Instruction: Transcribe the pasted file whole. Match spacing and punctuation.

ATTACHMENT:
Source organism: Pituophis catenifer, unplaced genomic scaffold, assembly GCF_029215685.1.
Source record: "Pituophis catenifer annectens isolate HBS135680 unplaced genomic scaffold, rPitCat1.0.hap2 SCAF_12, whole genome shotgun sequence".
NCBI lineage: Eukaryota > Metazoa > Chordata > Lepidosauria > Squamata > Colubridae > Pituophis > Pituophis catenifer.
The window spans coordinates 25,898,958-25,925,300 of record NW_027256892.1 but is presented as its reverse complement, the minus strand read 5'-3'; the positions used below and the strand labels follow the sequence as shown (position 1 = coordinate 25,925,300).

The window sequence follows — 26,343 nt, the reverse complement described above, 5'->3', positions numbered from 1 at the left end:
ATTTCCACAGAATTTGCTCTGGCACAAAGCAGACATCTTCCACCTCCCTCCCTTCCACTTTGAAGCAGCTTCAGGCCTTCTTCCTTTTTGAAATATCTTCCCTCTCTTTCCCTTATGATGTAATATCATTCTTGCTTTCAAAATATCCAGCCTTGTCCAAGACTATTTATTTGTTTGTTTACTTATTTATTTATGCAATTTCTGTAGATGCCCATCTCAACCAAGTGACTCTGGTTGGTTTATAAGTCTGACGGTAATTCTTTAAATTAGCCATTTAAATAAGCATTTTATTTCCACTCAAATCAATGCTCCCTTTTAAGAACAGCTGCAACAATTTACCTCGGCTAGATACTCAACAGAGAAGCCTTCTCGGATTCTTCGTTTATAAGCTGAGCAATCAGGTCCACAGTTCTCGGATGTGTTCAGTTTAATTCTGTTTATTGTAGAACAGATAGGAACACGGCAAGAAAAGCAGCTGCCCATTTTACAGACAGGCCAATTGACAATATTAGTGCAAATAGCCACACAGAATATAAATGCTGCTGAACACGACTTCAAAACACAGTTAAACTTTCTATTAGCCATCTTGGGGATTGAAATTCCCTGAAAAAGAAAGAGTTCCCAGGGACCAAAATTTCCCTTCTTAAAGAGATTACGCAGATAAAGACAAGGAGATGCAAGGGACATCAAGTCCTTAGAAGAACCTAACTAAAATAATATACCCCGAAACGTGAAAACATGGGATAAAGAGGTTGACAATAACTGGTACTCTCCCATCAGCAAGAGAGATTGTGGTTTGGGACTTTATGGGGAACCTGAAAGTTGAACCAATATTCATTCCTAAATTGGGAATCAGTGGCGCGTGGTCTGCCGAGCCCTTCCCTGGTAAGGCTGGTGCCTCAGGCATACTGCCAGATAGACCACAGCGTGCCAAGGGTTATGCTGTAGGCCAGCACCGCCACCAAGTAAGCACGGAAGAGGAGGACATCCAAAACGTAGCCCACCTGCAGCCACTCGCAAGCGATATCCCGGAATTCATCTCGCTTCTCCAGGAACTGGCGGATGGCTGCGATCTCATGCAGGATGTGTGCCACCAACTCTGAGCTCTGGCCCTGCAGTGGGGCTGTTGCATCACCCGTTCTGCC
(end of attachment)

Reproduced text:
Source organism: Pituophis catenifer, unplaced genomic scaffold, assembly GCF_029215685.1.
Source record: "Pituophis catenifer annectens isolate HBS135680 unplaced genomic scaffold, rPitCat1.0.hap2 SCAF_12, whole genome shotgun sequence".
NCBI lineage: Eukaryota > Metazoa > Chordata > Lepidosauria > Squamata > Colubridae > Pituophis > Pituophis catenifer.
The window spans coordinates 25,898,958-25,925,300 of record NW_027256892.1 but is presented as its reverse complement, the minus strand read 5'-3'; the positions used below and the strand labels follow the sequence as shown (position 1 = coordinate 25,925,300).

The window sequence follows — 26,343 nt, the reverse complement described above, 5'->3', positions numbered from 1 at the left end:
ATTTCCACAGAATTTGCTCTGGCACAAAGCAGACATCTTCCACCTCCCTCCCTTCCACTTTGAAGCAGCTTCAGGCCTTCTTCCTTTTTGAAATATCTTCCCTCTCTTTCCCTTATGATGTAATATCATTCTTGCTTTCAAAATATCCAGCCTTGTCCAAGACTATTTATTTGTTTGTTTACTTATTTATTTATGCAATTTCTGTAGATGCCCATCTCAACCAAGTGACTCTGGTTGGTTTATAAGTCTGACGGTAATTCTTTAAATTAGCCATTTAAATAAGCATTTTATTTCCACTCAAATCAATGCTCCCTTTTAAGAACAGCTGCAACAATTTACCTCGGCTAGATACTCAACAGAGAAGCCTTCTCGGATTCTTCGTTTATAAGCTGAGCAATCAGGTCCACAGTTCTCGGATGTGTTCAGTTTAATTCTGTTTATTGTAGAACAGATAGGAACACGGCAAGAAAAGCAGCTGCCCATTTTACAGACAGGCCAATTGACAATATTAGTGCAAATAGCCACACAGAATATAAATGCTGCTGAACACGACTTCAAAACACAGTTAAACTTTCTATTAGCCATCTTGGGGATTGAAATTCCCTGAAAAAGAAAGAGTTCCCAGGGACCAAAATTTCCCTTCTTAAAGAGATTACGCAGATAAAGACAAGGAGATGCAAGGGACATCAAGTCCTTAGAAGAACCTAACTAAAATAATATACCCCGAAACGTGAAAACATGGGATAAAGAGGTTGACAATAACTGGTACTCTCCCATCAGCAAGAGAGATTGTGGTTTGGGACTTTATGGGGAACCTGAAAGTTGAACCAATATTCATTCCTAAATTGGGAATCAGTGGCGCGTGGTCTGCCGAGCCCTTCCCTGGTAAGGCTGGTGCCTCAGGCATACTGCCAGATAGACCACAGCGTGCCAAGGGTTATGCTGTAGGCCAGCACCGCCACCAAGTAAGCACGGAAGAGGAGGACATCCAAAACGTAGCCCACCTGCAGCCACTCGCAAGCGATATCCCGGAATTCATCTCGCTTCTCCAGGAACTGGCGGATGGCTGCGATCTCATGCAGGATGTGTGCCACCAACTCTGAGCTCTGGCCCTGCAGTGGGGCTGTTGCATCACCCGTTCTGCC